Each day, in the daylight, employees of the Department of Sanitation pick up 12,000 tons of trash generated by homes and residences. But the waste generated by businesses, offices, and restaurants — roughly 5.5 million tons annually — is someone else’s business. Those who work for “hauling” or “carting” companies in the private sanitation industry must lift, sling, transport, and dump commercial trash at night. Their convoluted routes crisscross the five boroughs, shaping our urban environment through noise, exhaust, and too-frequent accidents that injure passersby and haulers alike.
Allan Henry, a former hauler himself, now spends his nights organizing with the Transform Don’t Trash coalition to push for an exclusive zone franchise system, which would limit how many companies collect trash in each section of the city. The system could strengthen government oversight on safety violations, and reduce greenhouse gas emissions associated with waste removal by close to 70 percent. So what’s the hold up? As Henry described during a ride-along this spring, one block on the road to change is workers’ fear that the existing system is stacked against them. But with companies fighting reorganization tooth and nail, it’ll take a united front to get the private waste industry to clean up its act.
It’s 2am on a Thursday in early May, and a single streetlight breaks the damp darkness over Halleck Street. But noise, if not light, signals that this stretch (near the water, in the Mott Haven section of the Bronx) is open for business. One after another, garbage trucks rumble up the block, lurch through the gates of the Metropolitan Waste Transfer Station, and disappear from sight. At the first sign of outsiders, the gate swings shut behind them.
New York City’s commitment to achieving Zero Waste by 2030 and reducing carbon emissions 80 percent by 2050 has put New York City’s waste streams in the spotlight. Investigation and debate have mainly focused on origins and end points: Where does the waste come from and how can it be reduced? Where does it go and how should it be processed? But recently, attention has shifted to the journey between the curb and the heap, which the vast majority of trash — the waste generated by private businesses, rather than homes — travels by night.
Across from the Halleck Street entrance, just beyond the reach of the streetlight, a silver pickup idles; behind the wheel, Allan Henry sips from a Dunkin’ Donuts cup and checks his rearview mirror a few times a minute. Three or four nights a week, Henry stakes out a transfer station like this one, waiting for trucks to arrive. The workers inside might be allies to Henry’s cause already, or else activists waiting to happen.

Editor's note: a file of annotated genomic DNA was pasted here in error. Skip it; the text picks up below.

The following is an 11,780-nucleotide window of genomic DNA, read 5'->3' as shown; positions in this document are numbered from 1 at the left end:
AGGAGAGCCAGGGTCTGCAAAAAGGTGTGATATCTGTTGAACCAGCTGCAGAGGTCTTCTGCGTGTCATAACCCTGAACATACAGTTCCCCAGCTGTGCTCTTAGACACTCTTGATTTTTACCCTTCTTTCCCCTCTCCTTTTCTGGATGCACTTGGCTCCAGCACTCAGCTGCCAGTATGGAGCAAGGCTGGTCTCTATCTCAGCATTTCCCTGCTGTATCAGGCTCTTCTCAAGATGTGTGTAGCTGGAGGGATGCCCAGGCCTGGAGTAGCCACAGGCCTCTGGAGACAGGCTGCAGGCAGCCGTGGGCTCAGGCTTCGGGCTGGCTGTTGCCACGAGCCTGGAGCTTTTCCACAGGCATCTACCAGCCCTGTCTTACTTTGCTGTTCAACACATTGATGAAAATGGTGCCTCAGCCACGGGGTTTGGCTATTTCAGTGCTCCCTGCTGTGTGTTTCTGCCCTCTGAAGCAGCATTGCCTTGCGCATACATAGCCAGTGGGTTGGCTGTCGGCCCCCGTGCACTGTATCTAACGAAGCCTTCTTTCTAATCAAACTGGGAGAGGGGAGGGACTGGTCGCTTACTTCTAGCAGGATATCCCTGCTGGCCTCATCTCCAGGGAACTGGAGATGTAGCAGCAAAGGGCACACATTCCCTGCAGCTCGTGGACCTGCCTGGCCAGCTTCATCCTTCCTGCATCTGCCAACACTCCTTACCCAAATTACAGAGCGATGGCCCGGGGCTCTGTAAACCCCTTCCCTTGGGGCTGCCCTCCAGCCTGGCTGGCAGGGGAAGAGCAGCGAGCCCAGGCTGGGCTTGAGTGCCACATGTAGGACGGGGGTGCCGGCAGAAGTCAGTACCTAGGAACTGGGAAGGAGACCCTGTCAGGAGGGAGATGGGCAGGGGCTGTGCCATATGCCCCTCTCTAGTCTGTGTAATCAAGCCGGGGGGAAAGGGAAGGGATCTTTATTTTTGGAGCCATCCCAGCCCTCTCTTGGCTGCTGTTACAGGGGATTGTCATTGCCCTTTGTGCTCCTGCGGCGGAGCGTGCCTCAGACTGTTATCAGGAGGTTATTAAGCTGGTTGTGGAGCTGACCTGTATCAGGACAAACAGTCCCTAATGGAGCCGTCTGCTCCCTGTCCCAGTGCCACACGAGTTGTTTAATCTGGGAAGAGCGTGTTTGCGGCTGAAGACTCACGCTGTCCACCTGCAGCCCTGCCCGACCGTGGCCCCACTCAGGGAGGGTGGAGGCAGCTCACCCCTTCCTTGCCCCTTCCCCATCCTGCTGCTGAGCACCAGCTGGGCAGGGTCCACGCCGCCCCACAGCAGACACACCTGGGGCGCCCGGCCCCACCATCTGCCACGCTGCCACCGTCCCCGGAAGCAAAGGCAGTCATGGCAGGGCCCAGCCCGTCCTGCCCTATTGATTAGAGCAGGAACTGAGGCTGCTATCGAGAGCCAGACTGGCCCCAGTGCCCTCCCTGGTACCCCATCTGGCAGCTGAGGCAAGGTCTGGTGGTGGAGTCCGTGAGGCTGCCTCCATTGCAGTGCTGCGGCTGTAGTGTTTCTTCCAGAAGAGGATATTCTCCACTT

Henry is an organizer with Transform Don’t Trash NYC (TDT). Since 2014, this broad coalition of environmental, labor, and racial justice groups has denounced New York City’s private waste removal industry as an inefficient, abusive, and environmentally deranged free-market fiasco. Beginning in winter of this year, a slew of investigations has exposed a multitude of sins committed, under cover of darkness, by the carting companies that collect private businesses’ trash: skirting safety regulations, exploiting employees, and lining local politicians’ pockets to remain helpfully in the shadows. Coalition organizers connected investigative journalist Kiera Feldman with many of the workers who became her sources in reports for ProPublica, The Investigative Fund, and Voice of America.
In terms of planning, the anarchy of the present is hard to dispute. Citywide, about 200,000 businesses contract directly with any one of roughly 260 trash-hauling companies, without regard for the geographic distribution of the company’s pickup points. As a result, a 2014 survey found, up to 22 carting companies might be contracted to collect the trash along a single commercial strip. Meanwhile, individual trucks travel protracted, convoluted routes to meet each company’s obligations.
In an animation created by journalists for ProPublica and the Investigative Fund, one truck wanders its nightly course like a dazed bee from a dump in central Brooklyn to the northern tip of Manhattan and back. Screenshot via ProPublica and the Investigative Fund
But, the coalition argues, an exclusive zoned collection system — like the systems currently being implemented in West Coast cities including Los Angeles and Seattle — could solve all of the industry’s problems, and then some.